The art of limiting

File this brief post under ”basic things that are really good to keep in mind at all times”. When it comes to cross media creation and transmedia storytelling development, the sky is the limit. You could make a good case for almost any media platform to be included. You could develop strategies for all existing social media platforms to be integrated as vital parts of the audience engagements structure. You could target the broadest of audiences and aim for the fence.

This doesn’t mean that you should.

I come up against this frequently. As I’ve mentioned in previous posts, all possibilities should be evaluated and the ones that offer the most to the overall project, the overall narrative, should be included (possible budget constraints aside, of course).

The challenge lies in actually knowing which platform it is that is certain to outperform another, also over time. This is where you must have limited yourself in another way already, by defining your target audience and your reason for having them as your target audience, way before you reach this point. The data from and knowledge about your target audience can give you the information necessary to tip the scales in one solution’s favor or anothers.

Your strategies for social media can also give you pointers – are you in need of stunning visual content to be shared by loyal members of the audience? A well-funded TV series might be your best best. Would you rather have two-way communication between your audience and your characters, influencing the story as it plays out, fluent within the ramifications set out at the beginning of the development process? Short blog posts paired with and influenced by Twitter interaction with the characters might be a good way to go.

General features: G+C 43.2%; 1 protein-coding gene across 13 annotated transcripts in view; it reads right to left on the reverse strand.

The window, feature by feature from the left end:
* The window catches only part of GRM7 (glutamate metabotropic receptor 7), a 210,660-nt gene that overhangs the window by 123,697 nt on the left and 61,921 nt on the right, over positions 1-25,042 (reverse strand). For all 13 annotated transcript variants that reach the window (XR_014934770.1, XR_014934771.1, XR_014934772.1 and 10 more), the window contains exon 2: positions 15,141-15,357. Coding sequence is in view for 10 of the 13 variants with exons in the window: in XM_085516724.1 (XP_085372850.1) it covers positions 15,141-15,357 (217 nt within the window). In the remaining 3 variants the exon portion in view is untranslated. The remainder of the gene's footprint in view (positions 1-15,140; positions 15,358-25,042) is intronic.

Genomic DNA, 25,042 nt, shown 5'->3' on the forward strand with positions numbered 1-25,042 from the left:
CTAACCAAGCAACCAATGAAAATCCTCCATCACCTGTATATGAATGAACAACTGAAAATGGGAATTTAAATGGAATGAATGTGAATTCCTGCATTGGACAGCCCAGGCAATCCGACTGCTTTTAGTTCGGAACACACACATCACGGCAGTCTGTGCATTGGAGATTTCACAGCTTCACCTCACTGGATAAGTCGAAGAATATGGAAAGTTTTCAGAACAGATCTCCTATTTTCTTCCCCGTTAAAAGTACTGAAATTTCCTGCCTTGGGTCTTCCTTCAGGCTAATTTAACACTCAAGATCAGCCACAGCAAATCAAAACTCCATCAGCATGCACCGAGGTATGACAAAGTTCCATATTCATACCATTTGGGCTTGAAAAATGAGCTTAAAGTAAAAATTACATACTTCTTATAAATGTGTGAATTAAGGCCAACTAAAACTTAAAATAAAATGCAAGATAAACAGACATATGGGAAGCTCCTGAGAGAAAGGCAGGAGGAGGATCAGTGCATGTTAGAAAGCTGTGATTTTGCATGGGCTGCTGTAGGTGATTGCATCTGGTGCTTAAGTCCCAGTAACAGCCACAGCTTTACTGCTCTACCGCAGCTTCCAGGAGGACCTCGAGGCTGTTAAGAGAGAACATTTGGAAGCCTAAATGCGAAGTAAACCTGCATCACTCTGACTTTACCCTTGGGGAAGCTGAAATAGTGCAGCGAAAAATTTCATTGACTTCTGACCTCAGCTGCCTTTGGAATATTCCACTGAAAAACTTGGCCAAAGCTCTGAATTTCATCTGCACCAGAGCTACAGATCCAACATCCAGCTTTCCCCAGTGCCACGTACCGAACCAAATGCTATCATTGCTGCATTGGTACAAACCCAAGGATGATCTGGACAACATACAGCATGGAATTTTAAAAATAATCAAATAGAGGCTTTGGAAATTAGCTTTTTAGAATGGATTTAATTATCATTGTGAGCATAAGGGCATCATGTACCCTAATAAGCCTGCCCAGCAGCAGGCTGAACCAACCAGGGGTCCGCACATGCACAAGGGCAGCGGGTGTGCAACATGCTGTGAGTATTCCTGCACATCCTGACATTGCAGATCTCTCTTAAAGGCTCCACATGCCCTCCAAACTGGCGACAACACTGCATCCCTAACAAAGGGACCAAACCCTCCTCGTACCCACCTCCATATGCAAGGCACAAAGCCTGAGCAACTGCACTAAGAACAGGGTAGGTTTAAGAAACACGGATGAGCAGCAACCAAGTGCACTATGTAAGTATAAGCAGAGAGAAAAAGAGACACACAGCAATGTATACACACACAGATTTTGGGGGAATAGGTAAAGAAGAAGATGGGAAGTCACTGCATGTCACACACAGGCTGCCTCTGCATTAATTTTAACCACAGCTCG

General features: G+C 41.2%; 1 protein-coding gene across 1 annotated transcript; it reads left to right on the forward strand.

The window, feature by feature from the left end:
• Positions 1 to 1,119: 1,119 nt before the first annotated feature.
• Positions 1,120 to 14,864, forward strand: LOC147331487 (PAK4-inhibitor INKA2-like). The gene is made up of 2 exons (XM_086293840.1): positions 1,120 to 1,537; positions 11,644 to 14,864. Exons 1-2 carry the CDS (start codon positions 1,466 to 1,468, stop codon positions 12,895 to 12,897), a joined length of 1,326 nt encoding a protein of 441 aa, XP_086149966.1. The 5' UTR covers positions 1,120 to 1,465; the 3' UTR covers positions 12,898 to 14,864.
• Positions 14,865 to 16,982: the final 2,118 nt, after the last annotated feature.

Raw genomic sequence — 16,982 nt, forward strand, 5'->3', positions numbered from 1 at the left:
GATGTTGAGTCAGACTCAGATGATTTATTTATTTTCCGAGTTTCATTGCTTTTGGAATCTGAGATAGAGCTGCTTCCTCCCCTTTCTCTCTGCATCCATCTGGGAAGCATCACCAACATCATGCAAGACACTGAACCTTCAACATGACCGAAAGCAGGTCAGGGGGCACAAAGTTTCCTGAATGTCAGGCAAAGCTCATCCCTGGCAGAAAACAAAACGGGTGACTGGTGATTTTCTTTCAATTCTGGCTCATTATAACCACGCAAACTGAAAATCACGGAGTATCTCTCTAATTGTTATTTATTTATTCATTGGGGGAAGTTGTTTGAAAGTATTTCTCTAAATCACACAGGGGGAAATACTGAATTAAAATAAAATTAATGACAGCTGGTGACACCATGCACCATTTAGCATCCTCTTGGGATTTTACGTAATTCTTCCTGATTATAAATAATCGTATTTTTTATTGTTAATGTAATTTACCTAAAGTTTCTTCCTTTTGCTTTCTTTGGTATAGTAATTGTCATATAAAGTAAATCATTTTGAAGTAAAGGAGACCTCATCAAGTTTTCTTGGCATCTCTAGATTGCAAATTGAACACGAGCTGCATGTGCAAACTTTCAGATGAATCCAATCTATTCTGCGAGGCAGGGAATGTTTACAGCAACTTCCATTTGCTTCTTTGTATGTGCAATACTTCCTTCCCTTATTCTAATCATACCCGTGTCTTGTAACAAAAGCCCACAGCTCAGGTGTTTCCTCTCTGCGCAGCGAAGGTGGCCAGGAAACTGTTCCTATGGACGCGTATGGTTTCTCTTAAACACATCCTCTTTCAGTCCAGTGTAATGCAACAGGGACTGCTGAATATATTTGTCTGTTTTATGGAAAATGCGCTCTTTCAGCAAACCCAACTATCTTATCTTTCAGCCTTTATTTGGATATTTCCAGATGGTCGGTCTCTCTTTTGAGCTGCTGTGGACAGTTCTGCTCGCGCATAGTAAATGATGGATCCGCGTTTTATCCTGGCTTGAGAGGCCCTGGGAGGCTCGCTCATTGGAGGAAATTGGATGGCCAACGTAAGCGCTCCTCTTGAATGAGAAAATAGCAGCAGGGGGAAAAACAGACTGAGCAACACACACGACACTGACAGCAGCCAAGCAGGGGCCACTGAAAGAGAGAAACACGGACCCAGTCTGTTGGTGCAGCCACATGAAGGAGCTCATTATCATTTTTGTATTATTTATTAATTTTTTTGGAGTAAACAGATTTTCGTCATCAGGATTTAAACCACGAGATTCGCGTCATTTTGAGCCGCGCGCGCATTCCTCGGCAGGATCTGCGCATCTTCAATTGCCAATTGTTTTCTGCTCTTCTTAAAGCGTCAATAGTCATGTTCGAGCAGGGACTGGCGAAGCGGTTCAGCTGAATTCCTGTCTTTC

To sum it up – know your audience. That way you will more assuredly manage to do what always has to be done; slash the unnecessary parts from the story, along with the unnecessary media platforms.


Simon Staffans is a content and format developer and media strategist, employed by MediaCity Finland. He works with multiplatform storytelling, transmedia development procedures and great stories. Contact him at simon.staffans(at) or follow him on @simon.staffans.

4 thoughts on “The art of limiting

  1. Simon,

    It´s important to think about the platforms, but isn´t more important to think about the “layers of interativity”? Like “watching”, “playing”, “connecting”, “participating” and “experimenting”? There are degrees of interaction, from the most superficial to the most profound. Covering this layers aren´t more important than know if you´re gonna use videos, games or mobile phones?

    best regards,

    • Hi Mauricio, thanks for your comment. It’s definitely very important to think about the engagement of the audience, what level of interaction you’re striving for and at which points in the narrative these would happen. I think that is the topic for another blog post though. The post you commented on came from experiences I’ve had where the plan for the audience engagement is pretty much there already, but an urge to utilize as many or as complex platforms as possible detracted from the story itself. Both are important, but both come from slightly different angles.

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